Ali Alsaleh

ORCID Identifier(s)


Graduation Semester and Year




Document Type


Degree Name

Doctor of Philosophy in Civil Engineering


Civil Engineering

First Advisor

Melanie L Sattler

Second Advisor

Mohsen Shahandashti


¶One renewable energy source that has witnessed a significant growth in the recent years is wind energy, with the installation of new wind farms around the globe as well as the innovations in wind power technology, which have increased the efficiency of this source. Wind power generates electrical energy from the wind’s kinetic energy without causing emissions or pollution from power production; however, environmental effects are caused by the wind turbine manufacturing, transport, and other phases. Therefore, the overall goal of this study was to analyze the environmental effects associated with wind energy technology by taking into consideration the entire life cycle for wind turbines. ¶ Specific objectives were: 1. To conduct a comprehensive life cycle assessment (LCA) for large wind turbines in Texas, including:  All phases (materials acquisition, manufacturing, transportation, installation, operation and maintenance, and end of life) and  A variety of inventory emissions and resources (greenhouse gases; traditional air pollutants SO2, NOx, VOCs, CO and PM; water depletion; cumulative energy demand). 2. To identify a range of impacts due to uncertainty in LCA model inputs. 3. To compare impacts of wind power to literature values for coal and natural gas, as examples of fossil fuels. ¶ The practical contribution of this study is to provide an LCA for large wind turbines in the US, which includes all life cycle phases. The study’s contribution to the field of LCA is a more comprehensive LCA than has been conducted to-date for wind turbines anywhere, by including several important new elements: 1) maintenance as part of the use phase, 2) traditional air pollutants in addition to greenhouse gas emissions, 3) an energy balance to compare energy produced by the turbines over their lifetime with energy consumed to manufacture and transport them, and 4) a sensitivity analysis that examines more parameters. ¶ The study was conducted 200 Gamesa 2-MW wind turbines G83 (100) and G87 (100) located at the Lone Star Wind Farm near Abilene, Texas. SimaPro8 was used as the modeling platform. Data were collected from different sources, including manufacturers, wind turbine farms, and the database in the software used for modeling (SimaPro8). All the data were modeled according to ISO 14040 standards. Environmental impacts (acid deposition, eutrophication, photochemical smog formation, stratospheric ozone depletion, and climate change), human health impacts (human health potential and respiratory effects), and resource consumption (fossil fuel consumption, water depletion, and cumulative energy demand) were assessed. ¶ Manufacturing was the phase contributing the most impacts: >75% to the impact categories of respiratory effects, human health potential, and eutrophication; >50% to the categories of acidification, global warming, water depletion, and cumulative energy demand; and >25% to fossil fuel depletion, ozone smog formation, and stratospheric ozone depletion. Producing the large parts of the turbine such as the tower and the nacelle consume sizable amounts of energy and materials. Hence, to reduce adverse impacts from wind power, alternative methods of manufacturing should be explored. Impacts of the installation and transportation phases were moderate, but less than manufacturing. To reduce climate change impacts of the installation phase, use of green cement for the turbine foundation should be considered. To reduce impacts of the transportation phase, purchase of locally-manufactured turbines should be considered. Impacts of the remaining phases were very low. Extending the turbine life span lowers impacts per kWh of electricity produced because the impacts, which are due primarily to the manufacturing phase, will be distributed over a longer period of time. For a 20-year lifetime, the turbines produce 39 times more energy than they consume. If the turbine life span is increased to 25 or 30 years, the turbines produce 45 and 50 times more energy than they consume, respectively. ¶ The best-case wind speed recommended by the manufacturer, 8 m/s, overestimated electricity generation by a factor of 43 compared to using the wind rose at the farm site. Site-specific information should therefore be used in evaluating the potential for electricity production. Based on a comparison with values reported in the literature, global warming potential of coal-fired and natural gas power plants with carbon capture and sequestration were still 50 times the impacts of the wind turbines. Other environmental impacts ranged from 4-8 times those of wind turbines, and human health impacts were estimated to be 370 times those of wind turbines.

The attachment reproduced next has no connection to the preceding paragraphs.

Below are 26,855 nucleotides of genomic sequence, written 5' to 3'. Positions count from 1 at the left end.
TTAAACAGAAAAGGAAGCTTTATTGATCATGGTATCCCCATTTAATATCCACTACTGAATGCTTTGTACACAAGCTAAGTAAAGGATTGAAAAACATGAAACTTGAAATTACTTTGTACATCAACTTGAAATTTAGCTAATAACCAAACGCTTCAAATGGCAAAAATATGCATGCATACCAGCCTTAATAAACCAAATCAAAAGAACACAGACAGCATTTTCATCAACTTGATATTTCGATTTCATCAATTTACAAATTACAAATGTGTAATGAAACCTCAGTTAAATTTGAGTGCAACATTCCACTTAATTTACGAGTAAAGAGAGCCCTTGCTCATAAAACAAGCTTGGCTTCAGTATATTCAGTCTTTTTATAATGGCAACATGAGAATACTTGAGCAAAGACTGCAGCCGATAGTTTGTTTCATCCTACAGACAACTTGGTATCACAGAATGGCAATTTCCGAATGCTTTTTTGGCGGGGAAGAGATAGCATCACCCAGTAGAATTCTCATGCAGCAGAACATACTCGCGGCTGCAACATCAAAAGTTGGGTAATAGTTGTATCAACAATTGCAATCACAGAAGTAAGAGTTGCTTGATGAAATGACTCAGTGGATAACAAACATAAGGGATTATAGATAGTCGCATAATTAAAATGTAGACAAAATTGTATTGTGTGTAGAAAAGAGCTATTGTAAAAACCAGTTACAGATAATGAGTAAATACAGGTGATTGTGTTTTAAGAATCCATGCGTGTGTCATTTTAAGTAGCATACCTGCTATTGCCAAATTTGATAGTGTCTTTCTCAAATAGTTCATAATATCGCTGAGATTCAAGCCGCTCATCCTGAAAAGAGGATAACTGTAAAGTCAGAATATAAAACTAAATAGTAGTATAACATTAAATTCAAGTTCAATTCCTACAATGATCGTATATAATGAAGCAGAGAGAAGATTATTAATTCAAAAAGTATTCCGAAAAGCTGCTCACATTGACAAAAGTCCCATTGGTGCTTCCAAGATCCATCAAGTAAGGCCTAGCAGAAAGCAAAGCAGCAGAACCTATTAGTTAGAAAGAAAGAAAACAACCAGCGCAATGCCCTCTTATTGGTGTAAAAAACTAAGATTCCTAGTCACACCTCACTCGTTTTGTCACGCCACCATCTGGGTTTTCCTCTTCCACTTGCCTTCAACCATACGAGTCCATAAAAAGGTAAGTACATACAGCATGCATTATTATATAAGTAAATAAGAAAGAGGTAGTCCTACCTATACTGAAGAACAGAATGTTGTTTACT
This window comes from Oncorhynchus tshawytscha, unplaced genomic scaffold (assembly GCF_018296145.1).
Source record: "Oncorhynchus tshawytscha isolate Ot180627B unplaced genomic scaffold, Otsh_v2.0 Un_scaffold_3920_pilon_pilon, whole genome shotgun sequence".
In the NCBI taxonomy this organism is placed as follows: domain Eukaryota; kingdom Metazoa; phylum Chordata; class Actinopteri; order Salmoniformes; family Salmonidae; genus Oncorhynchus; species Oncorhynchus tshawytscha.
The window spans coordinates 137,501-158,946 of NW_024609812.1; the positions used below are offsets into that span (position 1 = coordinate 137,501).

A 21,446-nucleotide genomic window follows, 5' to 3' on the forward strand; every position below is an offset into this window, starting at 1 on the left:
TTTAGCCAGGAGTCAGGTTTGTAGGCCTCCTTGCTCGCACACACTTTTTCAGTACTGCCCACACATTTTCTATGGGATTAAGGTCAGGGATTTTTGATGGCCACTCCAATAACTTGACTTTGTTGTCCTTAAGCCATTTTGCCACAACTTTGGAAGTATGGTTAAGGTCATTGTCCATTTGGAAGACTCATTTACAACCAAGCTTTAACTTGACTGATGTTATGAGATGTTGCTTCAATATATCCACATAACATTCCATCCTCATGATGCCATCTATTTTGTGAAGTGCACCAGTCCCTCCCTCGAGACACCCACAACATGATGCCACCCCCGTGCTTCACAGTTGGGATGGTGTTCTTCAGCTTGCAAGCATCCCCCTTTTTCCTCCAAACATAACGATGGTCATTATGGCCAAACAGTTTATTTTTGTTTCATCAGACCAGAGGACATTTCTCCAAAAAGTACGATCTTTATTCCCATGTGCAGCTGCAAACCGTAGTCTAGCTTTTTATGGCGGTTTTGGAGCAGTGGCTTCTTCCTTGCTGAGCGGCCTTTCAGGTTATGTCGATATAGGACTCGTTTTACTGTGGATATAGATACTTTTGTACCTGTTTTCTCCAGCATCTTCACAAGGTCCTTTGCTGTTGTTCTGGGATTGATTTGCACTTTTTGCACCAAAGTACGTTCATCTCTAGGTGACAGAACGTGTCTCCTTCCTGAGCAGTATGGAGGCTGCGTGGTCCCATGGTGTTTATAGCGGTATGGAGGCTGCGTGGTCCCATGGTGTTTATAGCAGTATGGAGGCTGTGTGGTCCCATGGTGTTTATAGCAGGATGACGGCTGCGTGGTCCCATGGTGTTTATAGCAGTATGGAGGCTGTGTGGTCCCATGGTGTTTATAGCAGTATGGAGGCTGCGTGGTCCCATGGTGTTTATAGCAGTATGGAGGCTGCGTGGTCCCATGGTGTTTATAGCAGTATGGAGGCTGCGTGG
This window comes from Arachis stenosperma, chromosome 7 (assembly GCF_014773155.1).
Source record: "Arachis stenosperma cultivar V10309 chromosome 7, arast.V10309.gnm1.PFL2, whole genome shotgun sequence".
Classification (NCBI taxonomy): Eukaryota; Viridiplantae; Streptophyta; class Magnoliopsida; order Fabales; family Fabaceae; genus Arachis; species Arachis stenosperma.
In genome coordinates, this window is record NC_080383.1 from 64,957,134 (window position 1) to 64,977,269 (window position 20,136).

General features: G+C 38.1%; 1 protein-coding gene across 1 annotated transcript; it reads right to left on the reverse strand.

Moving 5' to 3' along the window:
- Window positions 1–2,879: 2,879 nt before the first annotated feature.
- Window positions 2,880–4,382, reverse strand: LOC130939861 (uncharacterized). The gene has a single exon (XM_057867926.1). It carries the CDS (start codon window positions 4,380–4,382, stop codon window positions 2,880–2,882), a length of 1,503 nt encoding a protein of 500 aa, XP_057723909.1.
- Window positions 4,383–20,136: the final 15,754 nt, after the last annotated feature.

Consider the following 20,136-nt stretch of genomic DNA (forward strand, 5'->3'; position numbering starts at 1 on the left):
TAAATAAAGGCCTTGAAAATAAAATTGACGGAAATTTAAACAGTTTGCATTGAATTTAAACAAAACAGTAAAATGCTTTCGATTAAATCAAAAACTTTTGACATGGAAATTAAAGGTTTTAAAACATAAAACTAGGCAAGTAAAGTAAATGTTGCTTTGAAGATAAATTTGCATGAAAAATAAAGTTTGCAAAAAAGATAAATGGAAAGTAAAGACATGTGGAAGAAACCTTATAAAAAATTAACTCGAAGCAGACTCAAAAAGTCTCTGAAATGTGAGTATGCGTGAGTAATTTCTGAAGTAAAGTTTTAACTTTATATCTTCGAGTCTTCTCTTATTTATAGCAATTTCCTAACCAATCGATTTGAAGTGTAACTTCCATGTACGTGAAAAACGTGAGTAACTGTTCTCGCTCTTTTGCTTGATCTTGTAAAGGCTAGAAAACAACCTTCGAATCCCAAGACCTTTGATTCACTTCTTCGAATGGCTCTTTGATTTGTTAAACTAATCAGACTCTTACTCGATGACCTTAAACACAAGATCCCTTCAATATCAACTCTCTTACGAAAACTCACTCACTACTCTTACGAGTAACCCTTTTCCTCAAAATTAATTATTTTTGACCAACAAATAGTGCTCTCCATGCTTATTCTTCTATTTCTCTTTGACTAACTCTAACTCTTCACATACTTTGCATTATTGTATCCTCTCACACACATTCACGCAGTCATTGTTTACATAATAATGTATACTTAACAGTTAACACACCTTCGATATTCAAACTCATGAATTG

Life cycle assessment, Wind turbines


Civil and Environmental Engineering | Civil Engineering | Engineering


Degree granted by The University of Texas at Arlington